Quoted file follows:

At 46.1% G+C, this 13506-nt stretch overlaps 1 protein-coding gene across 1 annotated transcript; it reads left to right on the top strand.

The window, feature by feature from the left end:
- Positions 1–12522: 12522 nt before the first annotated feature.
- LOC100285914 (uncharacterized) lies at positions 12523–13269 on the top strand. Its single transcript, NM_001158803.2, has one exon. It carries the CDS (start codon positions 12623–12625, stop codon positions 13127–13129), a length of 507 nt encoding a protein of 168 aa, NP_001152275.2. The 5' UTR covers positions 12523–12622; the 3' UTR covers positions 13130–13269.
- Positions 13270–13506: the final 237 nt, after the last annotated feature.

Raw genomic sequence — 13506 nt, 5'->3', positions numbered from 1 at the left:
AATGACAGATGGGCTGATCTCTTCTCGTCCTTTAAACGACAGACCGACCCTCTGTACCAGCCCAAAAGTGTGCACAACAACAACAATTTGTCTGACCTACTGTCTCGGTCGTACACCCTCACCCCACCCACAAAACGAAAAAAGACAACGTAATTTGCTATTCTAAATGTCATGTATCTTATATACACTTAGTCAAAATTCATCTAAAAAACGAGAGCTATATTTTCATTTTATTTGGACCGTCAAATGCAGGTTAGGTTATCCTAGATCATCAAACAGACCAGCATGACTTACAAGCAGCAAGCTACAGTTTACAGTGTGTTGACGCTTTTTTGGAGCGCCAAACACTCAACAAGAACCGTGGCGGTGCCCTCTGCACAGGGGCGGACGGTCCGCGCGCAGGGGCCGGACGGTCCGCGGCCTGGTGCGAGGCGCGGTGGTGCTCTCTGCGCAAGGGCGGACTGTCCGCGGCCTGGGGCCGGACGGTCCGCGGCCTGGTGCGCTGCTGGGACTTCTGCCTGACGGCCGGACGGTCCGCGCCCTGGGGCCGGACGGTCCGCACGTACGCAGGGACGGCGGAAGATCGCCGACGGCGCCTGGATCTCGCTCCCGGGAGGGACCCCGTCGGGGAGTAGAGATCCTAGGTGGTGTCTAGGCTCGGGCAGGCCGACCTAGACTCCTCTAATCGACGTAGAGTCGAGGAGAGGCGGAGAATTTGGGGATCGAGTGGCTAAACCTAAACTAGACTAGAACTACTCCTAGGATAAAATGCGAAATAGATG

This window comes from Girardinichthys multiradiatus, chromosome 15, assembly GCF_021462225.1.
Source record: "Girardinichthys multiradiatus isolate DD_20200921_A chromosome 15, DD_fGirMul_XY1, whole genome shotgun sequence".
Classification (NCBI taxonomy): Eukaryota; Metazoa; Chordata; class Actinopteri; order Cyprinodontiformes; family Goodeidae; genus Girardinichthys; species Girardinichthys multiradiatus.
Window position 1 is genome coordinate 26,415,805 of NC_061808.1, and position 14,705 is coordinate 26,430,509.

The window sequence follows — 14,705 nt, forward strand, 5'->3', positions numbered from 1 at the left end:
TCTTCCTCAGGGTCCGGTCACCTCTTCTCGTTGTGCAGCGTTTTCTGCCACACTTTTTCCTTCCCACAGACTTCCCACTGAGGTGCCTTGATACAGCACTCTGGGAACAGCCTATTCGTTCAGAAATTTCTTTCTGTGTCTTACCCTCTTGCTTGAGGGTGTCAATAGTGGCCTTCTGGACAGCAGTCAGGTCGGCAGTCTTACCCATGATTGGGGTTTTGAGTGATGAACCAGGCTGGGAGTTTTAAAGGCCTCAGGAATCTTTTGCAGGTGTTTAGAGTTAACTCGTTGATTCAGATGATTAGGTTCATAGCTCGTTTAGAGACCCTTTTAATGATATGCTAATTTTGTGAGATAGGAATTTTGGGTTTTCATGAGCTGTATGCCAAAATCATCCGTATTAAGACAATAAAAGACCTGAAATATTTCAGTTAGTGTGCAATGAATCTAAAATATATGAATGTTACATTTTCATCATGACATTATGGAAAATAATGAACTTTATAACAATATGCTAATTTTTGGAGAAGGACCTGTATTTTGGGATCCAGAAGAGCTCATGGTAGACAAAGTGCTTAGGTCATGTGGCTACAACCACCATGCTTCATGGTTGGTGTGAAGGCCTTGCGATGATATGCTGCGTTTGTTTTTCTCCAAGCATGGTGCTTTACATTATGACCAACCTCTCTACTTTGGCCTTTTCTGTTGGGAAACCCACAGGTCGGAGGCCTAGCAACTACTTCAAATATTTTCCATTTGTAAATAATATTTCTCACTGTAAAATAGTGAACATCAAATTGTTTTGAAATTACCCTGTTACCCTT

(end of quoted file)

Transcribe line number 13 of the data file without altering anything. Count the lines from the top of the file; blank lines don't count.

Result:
TCTTCCTCAGGGTCCGGTCACCTCTTCTCGTTGTGCAGCGTTTTCTGCCACACTTTTTCCTTCCCACAGACTTCCCACTGAGGTGCCTTGATACAGCACTCTGGGAACAGCCTATTCGTTCAGAAATTTCTTTCTGTGTCTTACCCTCTTGCTTGAGGGTGTCAATAGTGGCCTTCTGGACAGCAGTCAGGTCGGCAGTCTTACCCATGATTGGGGTTTTGAGTGATGAACCAGGCTGGGAGTTTTAAAGGCCTCAGGAATCTTTTGCAGGTGTTTAGAGTTAACTCGTTGATTCAGATGATTAGGTTCATAGCTCGTTTAGAGACCCTTTTAATGATATGCTAATTTTGTGAGATAGGAATTTTGGGTTTTCATGAGCTGTATGCCAAAATCATCCGTATTAAGACAATAAAAGACCTGAAATATTTCAGTTAGTGTGCAATGAATCTAAAATATATGAATGTTACATTTTCATCATGACATTATGGAAAATAATGAACTTTATAACAATATGCTAATTTTTGGAGAAGGACCTGTATTTTGGGATCCAGAAGAGCTCATGGTAGACAAAGTGCTTAGGTCATGTGGCTACAACCACCATGCTTCATGGTTGGTGTGAAGGCCTTGCGATGATATGCTGCGTTTGTTTTTCTCCAAGCATGGTGCTTTACATTATGACCAACCTCTCTACTTTGGCCTTTTCTGTTGGGAAACCCACAGGTCGGAGGCCTAGCAACTACTTCAAATATTTTCCATTTGTAAATAATATTTCTCACTGTAAAATAGTGAACATCAAATTGTTTTGAAATTACCCTGTTACCCTT